Weight Loss Help

Lazuli Waves

Just for anyone listening to, or reading Matthew Walker's "Why we sleep may find this of interest.

Interesting. I just scrolled through the essay but haven't read it all yet. After reading Walker's book, I did sleep much better. I noticed that Walker does not always cite studies, like the ones he himself did. My approach to the book was to just view it generally. His main idea was sleep is more important to our health than we realize, and a large amount of people aren't valuing it. I definitely think smart phones have hurt people's sleep.

The book made me take sleep more seriously, and improved my sleep hygiene, and I have slept a lot better since reading it a year ago. With that said, I didn't trust everything he said. The one area I was trusting in was when he talked about sleep, cancer, Alzheimer, and learning. I believed his findings in those areas so maybe I've been led astray.

In an interview I recall him saying he was a vegan for health reasons. I found that odd considering how obsessed he is with the health benefits of sleep. I thought that was a red flag, but because I've slept so much better since reading his book I ignored it.

I think the main thing that has helped me sleep better is going to bed at the same time and waking up at the same time, even on weekends and vacations. So I'll continue doing that. But if the book is largely mumbo-jumbo then I'll have to forget the other things I learned in it.


  • Cutting down calories = cutting down carbohydrates in practice. So much ink is spent on this issue but the reality is high carb is high calorie and high calorie is usually high carb. It really doesn't matter if you think calories or carbs are key, because cutting one will mean cutting the other.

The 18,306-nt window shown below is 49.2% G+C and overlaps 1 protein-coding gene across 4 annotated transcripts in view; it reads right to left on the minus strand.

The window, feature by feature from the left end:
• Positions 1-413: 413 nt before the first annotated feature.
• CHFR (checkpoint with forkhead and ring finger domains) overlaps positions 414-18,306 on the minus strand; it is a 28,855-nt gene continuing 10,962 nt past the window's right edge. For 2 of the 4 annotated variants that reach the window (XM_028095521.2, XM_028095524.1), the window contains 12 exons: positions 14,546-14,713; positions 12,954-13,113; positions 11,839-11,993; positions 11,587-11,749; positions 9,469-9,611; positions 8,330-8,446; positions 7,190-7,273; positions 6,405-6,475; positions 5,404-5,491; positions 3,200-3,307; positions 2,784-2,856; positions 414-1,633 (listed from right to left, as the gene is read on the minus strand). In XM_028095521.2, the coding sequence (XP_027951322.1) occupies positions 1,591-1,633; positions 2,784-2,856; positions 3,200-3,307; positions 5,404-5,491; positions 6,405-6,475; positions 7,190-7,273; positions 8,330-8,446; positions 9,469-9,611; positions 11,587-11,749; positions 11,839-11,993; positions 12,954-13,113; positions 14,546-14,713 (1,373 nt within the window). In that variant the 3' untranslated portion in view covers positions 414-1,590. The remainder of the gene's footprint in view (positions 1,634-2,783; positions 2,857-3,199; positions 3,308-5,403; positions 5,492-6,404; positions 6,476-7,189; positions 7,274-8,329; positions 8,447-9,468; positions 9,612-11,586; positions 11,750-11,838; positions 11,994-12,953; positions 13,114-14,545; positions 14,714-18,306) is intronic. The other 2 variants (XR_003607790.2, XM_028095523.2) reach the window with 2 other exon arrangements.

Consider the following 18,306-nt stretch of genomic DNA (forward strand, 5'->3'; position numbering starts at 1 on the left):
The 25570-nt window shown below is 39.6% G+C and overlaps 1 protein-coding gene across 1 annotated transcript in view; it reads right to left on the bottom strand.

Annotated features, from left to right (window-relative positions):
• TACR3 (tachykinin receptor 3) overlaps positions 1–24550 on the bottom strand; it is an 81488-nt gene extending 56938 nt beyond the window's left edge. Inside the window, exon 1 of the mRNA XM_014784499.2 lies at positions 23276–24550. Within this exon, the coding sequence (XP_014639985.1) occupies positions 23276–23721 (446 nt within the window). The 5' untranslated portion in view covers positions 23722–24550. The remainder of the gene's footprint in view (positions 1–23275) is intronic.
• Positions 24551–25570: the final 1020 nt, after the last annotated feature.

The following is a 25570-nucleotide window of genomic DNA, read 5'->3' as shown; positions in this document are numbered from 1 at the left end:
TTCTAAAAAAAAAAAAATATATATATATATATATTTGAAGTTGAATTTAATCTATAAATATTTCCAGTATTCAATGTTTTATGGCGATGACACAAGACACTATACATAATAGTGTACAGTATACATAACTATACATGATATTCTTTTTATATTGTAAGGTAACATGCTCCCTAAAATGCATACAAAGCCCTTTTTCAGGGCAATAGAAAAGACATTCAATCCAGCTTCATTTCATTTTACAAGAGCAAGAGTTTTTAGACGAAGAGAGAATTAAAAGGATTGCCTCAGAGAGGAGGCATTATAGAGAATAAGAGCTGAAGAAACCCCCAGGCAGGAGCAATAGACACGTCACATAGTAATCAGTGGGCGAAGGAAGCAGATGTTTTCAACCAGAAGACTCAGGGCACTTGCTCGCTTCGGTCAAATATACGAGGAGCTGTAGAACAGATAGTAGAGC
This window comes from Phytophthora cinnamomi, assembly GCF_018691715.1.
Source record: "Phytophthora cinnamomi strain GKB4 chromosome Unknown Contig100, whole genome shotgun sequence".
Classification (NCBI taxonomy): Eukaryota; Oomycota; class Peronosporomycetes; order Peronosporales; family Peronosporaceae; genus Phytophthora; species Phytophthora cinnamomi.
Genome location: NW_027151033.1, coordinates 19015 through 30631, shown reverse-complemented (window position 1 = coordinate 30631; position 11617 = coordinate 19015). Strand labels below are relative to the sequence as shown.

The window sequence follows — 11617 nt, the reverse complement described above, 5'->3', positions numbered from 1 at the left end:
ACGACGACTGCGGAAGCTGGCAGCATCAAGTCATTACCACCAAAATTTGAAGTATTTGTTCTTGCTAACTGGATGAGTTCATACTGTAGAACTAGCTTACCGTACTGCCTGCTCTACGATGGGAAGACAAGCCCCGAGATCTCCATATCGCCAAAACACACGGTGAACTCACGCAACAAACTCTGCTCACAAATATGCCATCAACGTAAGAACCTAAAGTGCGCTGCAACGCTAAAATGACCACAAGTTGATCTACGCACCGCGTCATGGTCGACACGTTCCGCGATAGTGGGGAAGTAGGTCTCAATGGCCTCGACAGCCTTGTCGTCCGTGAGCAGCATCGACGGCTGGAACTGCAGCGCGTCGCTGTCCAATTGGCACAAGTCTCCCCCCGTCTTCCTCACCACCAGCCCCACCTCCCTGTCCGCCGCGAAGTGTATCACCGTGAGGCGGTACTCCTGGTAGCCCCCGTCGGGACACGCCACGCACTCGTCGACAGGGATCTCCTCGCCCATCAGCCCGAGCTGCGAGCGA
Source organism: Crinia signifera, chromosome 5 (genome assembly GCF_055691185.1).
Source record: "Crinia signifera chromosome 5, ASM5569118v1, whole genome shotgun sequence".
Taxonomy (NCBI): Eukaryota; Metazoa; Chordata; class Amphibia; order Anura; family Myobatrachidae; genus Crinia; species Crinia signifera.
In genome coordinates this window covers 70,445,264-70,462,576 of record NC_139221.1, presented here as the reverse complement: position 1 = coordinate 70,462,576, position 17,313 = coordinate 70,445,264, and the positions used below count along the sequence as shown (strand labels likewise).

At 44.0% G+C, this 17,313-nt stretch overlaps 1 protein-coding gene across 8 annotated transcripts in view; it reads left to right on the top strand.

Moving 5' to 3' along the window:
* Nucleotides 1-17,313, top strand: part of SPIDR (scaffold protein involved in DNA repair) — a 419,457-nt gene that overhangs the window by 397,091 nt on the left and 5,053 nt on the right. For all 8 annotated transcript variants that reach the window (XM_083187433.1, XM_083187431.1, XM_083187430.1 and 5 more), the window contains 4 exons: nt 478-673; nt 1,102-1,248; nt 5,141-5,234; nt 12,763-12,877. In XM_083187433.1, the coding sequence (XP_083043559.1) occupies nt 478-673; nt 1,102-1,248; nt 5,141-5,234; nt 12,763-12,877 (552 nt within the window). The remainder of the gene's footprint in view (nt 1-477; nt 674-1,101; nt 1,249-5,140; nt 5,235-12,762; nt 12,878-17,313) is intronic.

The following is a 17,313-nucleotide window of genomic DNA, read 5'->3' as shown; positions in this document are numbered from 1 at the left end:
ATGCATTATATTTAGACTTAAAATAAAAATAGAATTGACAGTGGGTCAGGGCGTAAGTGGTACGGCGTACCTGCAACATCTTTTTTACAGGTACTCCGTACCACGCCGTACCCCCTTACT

• Lots of protein will make you feel energetic, help with muscles and make you feel full. Eat lots of eggs, chicken and other meats.
  • Run or use the cross trainer or do any cardio where you actually sweat a lot. It's so much easier to hit a daily calorie target if you do this. Would you rather sweat for 45 mins a day or be hungry for 16 hours a day?
  • Track everything you eat and all your exercise. You don't have to reveal it to anyone else but be honest with yourself.
  • This is controversial but I have lost loads of weight from the above points without cutting down on booze (or even counting calories from booze).


My research and experience have tougth me that calories in / calories out paradigm of weigth loss/gain is flat out wrong.
It is actually all about hormones because they are the driving force behind weigth loss and gain.


I some cases, yes. If, for example, a person has type 1 diabetes and his disease is unmanaged, he won’t be able to gain weight no matter how many calories he consumes. And it doesn’t mean calories in/ calories out is wrong, just that it’s mostly a useless paradigm of weight loss. It’s like saying getting rich is about having more money coming into your bank account than going out. That’s technically true, but it’s not helpful in any way in getting rich. Especially if you have no control about your expenses, just as a person has no or very little control about the calories out part of the equation, because we do not control what our body does with calories we consumes. We can only control our physical activity, but that will always be only a minor part of the total daily caloric expenditure. Calorie partitioning is a matter of hormones as shown by the example of a person with type 1 diabetes.


Intermittent fasting worked for me to lose fat. But it took a lot of trial and error since college. Trying different fast/eat ratios, and protien/carb/fat ratios. Initially, I was unable to concentrate at full ability throughout the day.